A new bestseller by Harry S. Dent, Jr., “The Great Depression Ahead,” makes some interesting observations about immigration, and how it benefits the U.S. economy.
In the book, published last year, he makes the point that, although immigration creates social costs, including the costs of health care and education (which critics are always quick to cite), on the whole it’s beneficial. Immigration brings mostly young, hard-working, productive people into the U.S. economy, he says. These immigrants, on average, add a net of $80,000 more in taxes over their lifetimes above these social costs. In addition, they’re an immediate boon to the areas to which they move because many of the things they consume — clothing, food, etc. — are bought locally, boosting consumer demand.
Save Small Business (SSB), a lobbying organization comprised of small businesses attempting to convince Congress to allow more H2B seasonal guest into the United States, held yet another Washington D.C. fly-in this past week. What does that make, seven or eight fly-ins these past several years? I’ve lost count. But SSB is determined to convince Congress that its members desperately need the guest workers. About 150 SSB supporters participated in the fly-in and urged their respective legislators to pass a bill sponsored by Senator Barbara Mikulski (D-MD) to expand the H-2B program.
If history offers a lesson (and I think it does) it’s going to be very difficult for some members of Congress to speak out in favor of this proposal, especially now that times are tough and unemployment is rising. They’re not going to want to be perceived as supporting a measure that allows immigrants “to take jobs away from American workers” — even if few U.S. workers would even consider taking the arduous, low-paying jobs that H-2B workers typically fill.
If Mikulski’s proposal, which many senators and representatives have signed on to, isn’t adopted soon, chances are it won’t be for a very long time, if ever, given how unemployment keeps rising.
Similar scenarios have played out several times during the 20th Century in the United States. We’re all witness to the high levels of immigration into the United States during our nation’s boom years starting shortly after the 1991-1992 recession. But, few of us were around during the Great Depression of the 1930s when immigration stopped, and anti-immigrant sentiment bubbled into protest and, on moe than a few occasions, violence.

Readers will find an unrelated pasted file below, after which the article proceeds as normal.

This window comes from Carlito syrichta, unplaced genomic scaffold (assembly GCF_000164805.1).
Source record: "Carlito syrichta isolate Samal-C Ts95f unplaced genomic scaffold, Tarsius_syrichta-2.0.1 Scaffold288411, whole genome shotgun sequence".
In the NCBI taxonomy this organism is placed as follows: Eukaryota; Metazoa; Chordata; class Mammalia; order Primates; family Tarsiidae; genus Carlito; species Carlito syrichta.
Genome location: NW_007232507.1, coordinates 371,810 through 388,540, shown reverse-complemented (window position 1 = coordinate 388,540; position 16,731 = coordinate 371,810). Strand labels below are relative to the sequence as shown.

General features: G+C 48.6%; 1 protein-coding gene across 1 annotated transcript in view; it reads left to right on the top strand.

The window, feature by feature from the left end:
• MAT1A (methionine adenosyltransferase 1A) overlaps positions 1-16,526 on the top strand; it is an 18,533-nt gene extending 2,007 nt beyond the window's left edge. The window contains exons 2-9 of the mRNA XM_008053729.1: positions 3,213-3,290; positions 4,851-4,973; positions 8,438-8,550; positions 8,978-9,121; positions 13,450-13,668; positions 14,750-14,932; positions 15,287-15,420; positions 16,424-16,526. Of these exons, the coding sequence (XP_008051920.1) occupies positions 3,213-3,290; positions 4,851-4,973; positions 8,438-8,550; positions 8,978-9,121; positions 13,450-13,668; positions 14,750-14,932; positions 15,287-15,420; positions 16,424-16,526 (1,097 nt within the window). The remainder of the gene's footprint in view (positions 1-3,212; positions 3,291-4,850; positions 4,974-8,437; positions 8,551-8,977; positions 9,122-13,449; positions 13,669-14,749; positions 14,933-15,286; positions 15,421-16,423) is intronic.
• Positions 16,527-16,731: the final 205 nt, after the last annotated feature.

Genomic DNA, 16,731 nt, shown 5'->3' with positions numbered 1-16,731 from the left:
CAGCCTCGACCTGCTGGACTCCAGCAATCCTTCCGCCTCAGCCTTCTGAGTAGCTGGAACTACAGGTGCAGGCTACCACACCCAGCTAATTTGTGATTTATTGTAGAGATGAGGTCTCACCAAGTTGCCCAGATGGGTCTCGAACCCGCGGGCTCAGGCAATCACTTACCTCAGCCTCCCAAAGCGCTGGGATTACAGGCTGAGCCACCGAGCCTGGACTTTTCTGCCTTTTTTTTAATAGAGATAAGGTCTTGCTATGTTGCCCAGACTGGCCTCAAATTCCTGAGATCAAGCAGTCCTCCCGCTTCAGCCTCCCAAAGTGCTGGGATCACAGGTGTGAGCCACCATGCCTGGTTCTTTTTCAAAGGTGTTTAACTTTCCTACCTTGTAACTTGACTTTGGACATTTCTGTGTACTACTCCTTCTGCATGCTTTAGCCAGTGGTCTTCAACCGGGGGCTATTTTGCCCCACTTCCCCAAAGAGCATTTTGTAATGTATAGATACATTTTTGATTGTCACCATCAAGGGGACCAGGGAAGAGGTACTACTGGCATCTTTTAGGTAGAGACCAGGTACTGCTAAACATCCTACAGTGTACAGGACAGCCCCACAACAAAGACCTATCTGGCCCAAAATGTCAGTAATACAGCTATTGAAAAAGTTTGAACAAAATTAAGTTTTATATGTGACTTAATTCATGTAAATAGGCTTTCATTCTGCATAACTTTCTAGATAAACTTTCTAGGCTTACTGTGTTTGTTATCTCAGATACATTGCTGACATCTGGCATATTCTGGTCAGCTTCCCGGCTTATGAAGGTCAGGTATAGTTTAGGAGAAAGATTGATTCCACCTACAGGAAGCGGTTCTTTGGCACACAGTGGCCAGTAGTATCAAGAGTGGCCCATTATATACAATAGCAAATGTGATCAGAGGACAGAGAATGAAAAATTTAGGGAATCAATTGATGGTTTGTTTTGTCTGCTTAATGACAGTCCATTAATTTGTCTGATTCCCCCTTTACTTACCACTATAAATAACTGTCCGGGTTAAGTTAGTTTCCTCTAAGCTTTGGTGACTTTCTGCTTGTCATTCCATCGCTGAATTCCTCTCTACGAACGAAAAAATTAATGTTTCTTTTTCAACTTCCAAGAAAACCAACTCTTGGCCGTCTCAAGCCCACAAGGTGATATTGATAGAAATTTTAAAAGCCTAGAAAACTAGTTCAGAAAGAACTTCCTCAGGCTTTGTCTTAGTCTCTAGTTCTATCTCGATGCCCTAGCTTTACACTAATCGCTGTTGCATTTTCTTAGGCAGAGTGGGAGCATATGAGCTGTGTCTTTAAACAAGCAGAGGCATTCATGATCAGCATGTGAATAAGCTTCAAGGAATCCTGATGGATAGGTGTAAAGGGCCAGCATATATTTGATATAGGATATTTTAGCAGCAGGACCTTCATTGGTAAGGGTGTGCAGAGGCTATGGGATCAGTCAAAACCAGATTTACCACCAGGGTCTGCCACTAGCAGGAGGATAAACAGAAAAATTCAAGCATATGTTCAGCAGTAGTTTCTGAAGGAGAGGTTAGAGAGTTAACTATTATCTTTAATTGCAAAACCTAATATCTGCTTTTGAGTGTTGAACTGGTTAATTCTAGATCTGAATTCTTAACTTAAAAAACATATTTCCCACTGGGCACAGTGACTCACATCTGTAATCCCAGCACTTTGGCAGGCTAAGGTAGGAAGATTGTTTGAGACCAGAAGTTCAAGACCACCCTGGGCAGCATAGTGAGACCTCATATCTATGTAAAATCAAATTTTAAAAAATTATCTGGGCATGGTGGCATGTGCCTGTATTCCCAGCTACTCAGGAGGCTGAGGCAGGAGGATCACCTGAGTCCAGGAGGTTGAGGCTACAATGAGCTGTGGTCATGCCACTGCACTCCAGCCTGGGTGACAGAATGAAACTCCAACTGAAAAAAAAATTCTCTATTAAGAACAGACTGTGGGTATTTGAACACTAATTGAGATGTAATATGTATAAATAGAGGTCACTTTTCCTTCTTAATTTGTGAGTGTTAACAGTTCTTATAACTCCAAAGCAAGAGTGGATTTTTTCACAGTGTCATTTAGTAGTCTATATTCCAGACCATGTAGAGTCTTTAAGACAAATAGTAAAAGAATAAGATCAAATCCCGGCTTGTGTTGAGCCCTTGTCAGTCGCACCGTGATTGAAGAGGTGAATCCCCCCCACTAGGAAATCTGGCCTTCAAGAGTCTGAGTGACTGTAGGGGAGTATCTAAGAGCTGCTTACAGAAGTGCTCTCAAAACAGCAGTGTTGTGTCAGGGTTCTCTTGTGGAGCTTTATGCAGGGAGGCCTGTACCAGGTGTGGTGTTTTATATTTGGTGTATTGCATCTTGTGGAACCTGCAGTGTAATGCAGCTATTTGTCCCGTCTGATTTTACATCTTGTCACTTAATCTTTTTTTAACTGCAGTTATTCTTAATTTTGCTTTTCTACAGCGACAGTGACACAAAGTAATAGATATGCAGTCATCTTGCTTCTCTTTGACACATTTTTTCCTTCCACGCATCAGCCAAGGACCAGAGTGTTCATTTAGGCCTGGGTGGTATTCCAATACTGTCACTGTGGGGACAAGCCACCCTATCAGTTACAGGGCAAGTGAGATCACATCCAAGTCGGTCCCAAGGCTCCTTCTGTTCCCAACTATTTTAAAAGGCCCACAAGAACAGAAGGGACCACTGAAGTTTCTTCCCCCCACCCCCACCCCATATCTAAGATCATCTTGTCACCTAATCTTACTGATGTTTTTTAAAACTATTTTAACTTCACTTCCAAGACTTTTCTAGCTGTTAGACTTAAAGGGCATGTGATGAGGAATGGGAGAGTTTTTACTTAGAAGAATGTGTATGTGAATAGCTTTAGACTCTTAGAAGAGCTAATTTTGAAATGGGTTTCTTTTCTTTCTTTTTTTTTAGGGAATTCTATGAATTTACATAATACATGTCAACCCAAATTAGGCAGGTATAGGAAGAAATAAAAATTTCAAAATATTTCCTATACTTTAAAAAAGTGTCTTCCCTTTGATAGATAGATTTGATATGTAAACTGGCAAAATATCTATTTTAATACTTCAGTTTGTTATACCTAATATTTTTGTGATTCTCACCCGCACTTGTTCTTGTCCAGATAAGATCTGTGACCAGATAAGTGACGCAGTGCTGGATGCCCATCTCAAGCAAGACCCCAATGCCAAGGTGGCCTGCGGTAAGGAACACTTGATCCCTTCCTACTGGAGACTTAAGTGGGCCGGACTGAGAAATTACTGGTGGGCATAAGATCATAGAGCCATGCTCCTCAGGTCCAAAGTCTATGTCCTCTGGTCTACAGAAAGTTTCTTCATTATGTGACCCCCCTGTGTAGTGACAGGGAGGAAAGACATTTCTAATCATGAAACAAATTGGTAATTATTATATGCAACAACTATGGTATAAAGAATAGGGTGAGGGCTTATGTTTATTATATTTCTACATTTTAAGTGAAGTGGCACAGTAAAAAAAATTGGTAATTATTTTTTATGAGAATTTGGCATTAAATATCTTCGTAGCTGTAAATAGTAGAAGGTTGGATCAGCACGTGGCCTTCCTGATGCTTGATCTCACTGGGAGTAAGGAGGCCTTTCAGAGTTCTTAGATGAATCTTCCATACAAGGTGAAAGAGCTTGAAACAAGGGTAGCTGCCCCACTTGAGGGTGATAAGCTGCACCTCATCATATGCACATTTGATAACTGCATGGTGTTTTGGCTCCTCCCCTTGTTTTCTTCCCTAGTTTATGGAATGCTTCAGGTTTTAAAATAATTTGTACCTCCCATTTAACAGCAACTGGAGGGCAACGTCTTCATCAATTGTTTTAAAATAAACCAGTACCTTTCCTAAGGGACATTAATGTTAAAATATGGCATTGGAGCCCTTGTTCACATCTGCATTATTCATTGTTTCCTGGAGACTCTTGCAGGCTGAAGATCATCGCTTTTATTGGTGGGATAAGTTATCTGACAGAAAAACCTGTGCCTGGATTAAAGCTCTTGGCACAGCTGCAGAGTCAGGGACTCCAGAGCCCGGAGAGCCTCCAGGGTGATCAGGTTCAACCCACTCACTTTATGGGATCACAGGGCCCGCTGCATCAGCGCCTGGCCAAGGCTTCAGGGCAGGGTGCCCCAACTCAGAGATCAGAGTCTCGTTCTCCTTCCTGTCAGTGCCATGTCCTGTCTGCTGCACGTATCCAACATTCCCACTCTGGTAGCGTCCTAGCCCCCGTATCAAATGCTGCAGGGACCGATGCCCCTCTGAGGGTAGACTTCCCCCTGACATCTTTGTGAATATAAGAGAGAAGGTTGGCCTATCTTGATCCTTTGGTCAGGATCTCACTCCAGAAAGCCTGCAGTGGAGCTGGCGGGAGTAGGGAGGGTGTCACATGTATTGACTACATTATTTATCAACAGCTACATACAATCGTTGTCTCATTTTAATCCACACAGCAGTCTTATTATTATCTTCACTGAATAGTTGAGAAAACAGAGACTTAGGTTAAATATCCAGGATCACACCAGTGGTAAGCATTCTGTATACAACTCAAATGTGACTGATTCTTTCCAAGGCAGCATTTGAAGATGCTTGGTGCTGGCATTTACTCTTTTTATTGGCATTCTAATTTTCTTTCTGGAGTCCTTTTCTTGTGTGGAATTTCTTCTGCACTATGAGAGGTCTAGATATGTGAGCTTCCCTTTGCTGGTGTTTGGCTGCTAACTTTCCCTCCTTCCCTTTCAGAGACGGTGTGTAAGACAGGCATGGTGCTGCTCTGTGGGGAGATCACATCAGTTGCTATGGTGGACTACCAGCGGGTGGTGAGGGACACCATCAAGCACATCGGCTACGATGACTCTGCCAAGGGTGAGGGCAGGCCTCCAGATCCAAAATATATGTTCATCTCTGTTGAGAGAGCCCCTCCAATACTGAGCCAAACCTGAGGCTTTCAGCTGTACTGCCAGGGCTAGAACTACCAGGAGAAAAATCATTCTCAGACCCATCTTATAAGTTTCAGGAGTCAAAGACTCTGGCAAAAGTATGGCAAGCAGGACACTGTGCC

When times are good and business is booming, the U.S. government either passes laws to allow more immigration, or (the more recent 1990’s example) turns a blind eye to enforcement of immigration laws.
When the economy tanks and unemployment rises, Congress, responding to howls of protest that immigrants are taking jobs from U.S. citizens, tightens the borders and more strictly enforces immigration law. This is in spite of the continuing need for these mostly young immigrant workers who, Dent claims, add much more to the economy than they take from it.
You may not agree with the observations about immigration he makes in his book, but likely we can all agree that if employers paid higher wages for many of the jobs now done by immigrants, and U.S. workers did step up to do them, we would pay more for our our domestically grown vegetables and U.S.-processed chicken and seafood products, hotel stays and landscaping services.
How much more are we willing to pay for these and other services that immigrants do for us, who knows?
As for the book, "The Great Depression Ahead," if the author is right, we're in for a long, protracted deflationary period, perhaps three or four years. It's an interesting read, whatever your take on the economy and where it's going. — Ron Hall